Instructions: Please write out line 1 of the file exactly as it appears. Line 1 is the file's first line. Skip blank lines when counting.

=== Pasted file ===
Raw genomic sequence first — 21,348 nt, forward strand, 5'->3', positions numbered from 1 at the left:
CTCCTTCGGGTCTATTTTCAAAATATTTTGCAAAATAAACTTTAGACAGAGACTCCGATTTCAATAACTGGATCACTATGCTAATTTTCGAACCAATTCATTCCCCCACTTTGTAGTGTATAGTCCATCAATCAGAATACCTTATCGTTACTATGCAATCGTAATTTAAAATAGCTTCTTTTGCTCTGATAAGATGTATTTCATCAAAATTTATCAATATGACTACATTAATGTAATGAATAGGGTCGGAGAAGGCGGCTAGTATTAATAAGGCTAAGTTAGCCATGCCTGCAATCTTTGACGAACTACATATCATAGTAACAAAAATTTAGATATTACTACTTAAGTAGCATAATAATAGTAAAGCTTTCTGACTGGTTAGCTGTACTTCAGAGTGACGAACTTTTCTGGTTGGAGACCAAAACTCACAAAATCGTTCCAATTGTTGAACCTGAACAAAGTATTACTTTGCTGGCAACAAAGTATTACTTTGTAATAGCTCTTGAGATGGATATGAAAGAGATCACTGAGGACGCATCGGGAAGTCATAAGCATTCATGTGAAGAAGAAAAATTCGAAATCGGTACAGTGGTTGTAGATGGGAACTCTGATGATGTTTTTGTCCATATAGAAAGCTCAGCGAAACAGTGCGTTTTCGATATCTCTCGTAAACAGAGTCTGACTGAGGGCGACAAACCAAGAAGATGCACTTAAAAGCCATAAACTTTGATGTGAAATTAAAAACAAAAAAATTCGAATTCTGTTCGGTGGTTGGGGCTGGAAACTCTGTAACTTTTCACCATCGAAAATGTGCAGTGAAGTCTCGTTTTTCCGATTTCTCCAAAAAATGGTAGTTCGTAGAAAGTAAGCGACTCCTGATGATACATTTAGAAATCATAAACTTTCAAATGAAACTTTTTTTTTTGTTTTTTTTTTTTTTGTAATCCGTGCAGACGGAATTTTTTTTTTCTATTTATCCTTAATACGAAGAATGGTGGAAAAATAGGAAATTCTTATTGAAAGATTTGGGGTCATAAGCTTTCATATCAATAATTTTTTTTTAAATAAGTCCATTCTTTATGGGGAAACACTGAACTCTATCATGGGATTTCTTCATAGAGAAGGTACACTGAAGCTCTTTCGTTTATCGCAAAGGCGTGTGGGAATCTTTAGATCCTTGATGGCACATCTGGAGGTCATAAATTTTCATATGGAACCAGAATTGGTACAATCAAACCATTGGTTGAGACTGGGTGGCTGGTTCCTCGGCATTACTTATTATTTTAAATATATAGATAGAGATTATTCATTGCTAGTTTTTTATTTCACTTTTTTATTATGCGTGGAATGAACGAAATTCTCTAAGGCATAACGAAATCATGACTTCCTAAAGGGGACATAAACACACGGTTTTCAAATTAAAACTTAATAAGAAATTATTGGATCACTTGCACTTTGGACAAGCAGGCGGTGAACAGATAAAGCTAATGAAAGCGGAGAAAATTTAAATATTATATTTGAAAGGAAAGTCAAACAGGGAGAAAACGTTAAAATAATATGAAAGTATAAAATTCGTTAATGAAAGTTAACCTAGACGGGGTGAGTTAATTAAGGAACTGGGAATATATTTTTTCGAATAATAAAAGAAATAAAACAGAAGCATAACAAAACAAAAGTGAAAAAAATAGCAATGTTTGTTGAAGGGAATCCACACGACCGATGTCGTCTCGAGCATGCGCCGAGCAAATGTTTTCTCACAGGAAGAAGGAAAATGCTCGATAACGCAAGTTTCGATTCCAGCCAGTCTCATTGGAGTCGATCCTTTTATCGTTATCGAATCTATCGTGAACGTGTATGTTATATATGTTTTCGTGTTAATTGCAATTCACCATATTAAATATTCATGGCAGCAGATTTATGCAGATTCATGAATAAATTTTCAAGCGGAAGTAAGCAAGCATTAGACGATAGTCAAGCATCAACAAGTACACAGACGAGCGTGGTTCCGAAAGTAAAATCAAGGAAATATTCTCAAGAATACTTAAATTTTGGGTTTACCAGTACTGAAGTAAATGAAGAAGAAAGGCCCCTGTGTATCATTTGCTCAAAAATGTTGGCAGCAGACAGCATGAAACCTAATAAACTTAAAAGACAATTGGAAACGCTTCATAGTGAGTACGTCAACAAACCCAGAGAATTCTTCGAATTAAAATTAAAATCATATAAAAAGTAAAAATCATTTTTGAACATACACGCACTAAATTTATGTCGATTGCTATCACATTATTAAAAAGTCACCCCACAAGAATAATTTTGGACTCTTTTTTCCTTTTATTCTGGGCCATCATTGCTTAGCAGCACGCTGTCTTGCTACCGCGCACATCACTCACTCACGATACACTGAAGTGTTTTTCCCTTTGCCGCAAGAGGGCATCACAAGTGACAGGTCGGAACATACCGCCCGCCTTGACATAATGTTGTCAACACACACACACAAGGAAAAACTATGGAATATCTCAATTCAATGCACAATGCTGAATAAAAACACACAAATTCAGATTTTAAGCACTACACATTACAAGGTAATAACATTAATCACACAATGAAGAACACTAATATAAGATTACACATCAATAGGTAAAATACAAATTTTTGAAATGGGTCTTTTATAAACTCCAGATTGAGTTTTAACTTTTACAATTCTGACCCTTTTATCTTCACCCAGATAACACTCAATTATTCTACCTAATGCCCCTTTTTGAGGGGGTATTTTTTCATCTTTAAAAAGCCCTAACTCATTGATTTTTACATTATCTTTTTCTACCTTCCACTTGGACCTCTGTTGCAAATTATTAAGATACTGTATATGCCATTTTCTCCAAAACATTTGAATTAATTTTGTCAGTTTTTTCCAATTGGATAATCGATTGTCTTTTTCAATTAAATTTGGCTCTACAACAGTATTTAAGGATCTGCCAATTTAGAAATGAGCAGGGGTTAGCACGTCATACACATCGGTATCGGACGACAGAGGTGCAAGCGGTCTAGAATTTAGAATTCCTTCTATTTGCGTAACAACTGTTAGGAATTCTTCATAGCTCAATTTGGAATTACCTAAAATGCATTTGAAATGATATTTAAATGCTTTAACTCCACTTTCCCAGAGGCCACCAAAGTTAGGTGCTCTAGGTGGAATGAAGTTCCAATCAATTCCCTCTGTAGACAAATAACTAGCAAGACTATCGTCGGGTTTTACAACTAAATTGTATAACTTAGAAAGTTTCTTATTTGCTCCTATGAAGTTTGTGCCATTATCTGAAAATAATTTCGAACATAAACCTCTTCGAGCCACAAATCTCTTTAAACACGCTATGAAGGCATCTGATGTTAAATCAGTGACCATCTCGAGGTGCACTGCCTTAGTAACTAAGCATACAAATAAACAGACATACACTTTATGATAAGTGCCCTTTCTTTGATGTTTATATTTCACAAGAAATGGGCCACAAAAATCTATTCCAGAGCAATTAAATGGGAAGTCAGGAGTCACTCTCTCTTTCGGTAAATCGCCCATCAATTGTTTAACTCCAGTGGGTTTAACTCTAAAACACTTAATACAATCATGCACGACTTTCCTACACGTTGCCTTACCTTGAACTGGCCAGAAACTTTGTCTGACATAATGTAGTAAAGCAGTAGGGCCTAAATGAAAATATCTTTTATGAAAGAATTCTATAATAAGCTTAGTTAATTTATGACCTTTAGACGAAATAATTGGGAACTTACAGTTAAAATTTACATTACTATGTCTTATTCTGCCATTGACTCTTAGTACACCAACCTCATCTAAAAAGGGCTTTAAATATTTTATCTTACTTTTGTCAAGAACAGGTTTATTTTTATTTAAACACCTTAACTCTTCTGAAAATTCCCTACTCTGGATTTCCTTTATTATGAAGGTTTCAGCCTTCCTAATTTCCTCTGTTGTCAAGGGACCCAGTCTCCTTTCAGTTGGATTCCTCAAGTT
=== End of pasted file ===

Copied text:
Raw genomic sequence first — 21,348 nt, forward strand, 5'->3', positions numbered from 1 at the left: